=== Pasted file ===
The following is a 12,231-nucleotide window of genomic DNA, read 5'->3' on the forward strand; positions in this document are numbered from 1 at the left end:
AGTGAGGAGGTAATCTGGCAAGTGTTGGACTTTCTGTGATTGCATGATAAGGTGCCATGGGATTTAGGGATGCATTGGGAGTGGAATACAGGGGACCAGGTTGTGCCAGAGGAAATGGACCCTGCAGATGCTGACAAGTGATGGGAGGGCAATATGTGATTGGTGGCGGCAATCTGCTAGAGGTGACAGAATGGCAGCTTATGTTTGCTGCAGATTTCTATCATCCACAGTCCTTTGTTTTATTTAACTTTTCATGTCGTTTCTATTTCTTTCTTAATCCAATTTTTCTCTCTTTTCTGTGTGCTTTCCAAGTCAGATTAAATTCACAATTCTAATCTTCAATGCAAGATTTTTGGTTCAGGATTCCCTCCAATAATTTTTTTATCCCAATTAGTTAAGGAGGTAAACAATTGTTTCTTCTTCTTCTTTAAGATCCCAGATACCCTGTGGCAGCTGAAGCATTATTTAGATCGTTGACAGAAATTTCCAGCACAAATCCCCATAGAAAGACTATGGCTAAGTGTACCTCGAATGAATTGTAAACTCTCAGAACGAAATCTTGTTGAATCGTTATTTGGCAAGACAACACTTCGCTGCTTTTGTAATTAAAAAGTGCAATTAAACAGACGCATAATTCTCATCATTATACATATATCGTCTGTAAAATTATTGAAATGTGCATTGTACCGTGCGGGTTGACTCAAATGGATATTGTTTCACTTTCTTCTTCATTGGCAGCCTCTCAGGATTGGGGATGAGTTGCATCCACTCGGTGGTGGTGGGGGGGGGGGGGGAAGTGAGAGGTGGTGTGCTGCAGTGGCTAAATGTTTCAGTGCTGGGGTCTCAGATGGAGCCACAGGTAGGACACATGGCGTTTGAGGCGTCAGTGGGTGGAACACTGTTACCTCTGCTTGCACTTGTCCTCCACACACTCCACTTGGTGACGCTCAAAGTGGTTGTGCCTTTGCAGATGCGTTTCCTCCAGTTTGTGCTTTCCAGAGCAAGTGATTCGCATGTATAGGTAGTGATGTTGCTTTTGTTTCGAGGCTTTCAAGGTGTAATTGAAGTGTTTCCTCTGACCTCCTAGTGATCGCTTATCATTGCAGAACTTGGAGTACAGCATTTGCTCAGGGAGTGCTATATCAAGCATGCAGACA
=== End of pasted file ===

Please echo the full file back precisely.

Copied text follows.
The following is a 12,231-nucleotide window of genomic DNA, read 5'->3' on the forward strand; positions in this document are numbered from 1 at the left end:
AGTGAGGAGGTAATCTGGCAAGTGTTGGACTTTCTGTGATTGCATGATAAGGTGCCATGGGATTTAGGGATGCATTGGGAGTGGAATACAGGGGACCAGGTTGTGCCAGAGGAAATGGACCCTGCAGATGCTGACAAGTGATGGGAGGGCAATATGTGATTGGTGGCGGCAATCTGCTAGAGGTGACAGAATGGCAGCTTATGTTTGCTGCAGATTTCTATCATCCACAGTCCTTTGTTTTATTTAACTTTTCATGTCGTTTCTATTTCTTTCTTAATCCAATTTTTCTCTCTTTTCTGTGTGCTTTCCAAGTCAGATTAAATTCACAATTCTAATCTTCAATGCAAGATTTTTGGTTCAGGATTCCCTCCAATAATTTTTTTATCCCAATTAGTTAAGGAGGTAAACAATTGTTTCTTCTTCTTCTTTAAGATCCCAGATACCCTGTGGCAGCTGAAGCATTATTTAGATCGTTGACAGAAATTTCCAGCACAAATCCCCATAGAAAGACTATGGCTAAGTGTACCTCGAATGAATTGTAAACTCTCAGAACGAAATCTTGTTGAATCGTTATTTGGCAAGACAACACTTCGCTGCTTTTGTAATTAAAAAGTGCAATTAAACAGACGCATAATTCTCATCATTATACATATATCGTCTGTAAAATTATTGAAATGTGCATTGTACCGTGCGGGTTGACTCAAATGGATATTGTTTCACTTTCTTCTTCATTGGCAGCCTCTCAGGATTGGGGATGAGTTGCATCCACTCGGTGGTGGTGGGGGGGGGGGGGGAAGTGAGAGGTGGTGTGCTGCAGTGGCTAAATGTTTCAGTGCTGGGGTCTCAGATGGAGCCACAGGTAGGACACATGGCGTTTGAGGCGTCAGTGGGTGGAACACTGTTACCTCTGCTTGCACTTGTCCTCCACACACTCCACTTGGTGACGCTCAAAGTGGTTGTGCCTTTGCAGATGCGTTTCCTCCAGTTTGTGCTTTCCAGAGCAAGTGATTCGCATGTATAGGTAGTGATGTTGCTTTTGTTTCGAGGCTTTCAAGGTGTAATTGAAGTGTTTCCTCTGACCTCCTAGTGATCGCTTATCATTGCAGAACTTGGAGTACAGCATTTGCTCAGGGAGTGCTATATCAAGCATGCAGACA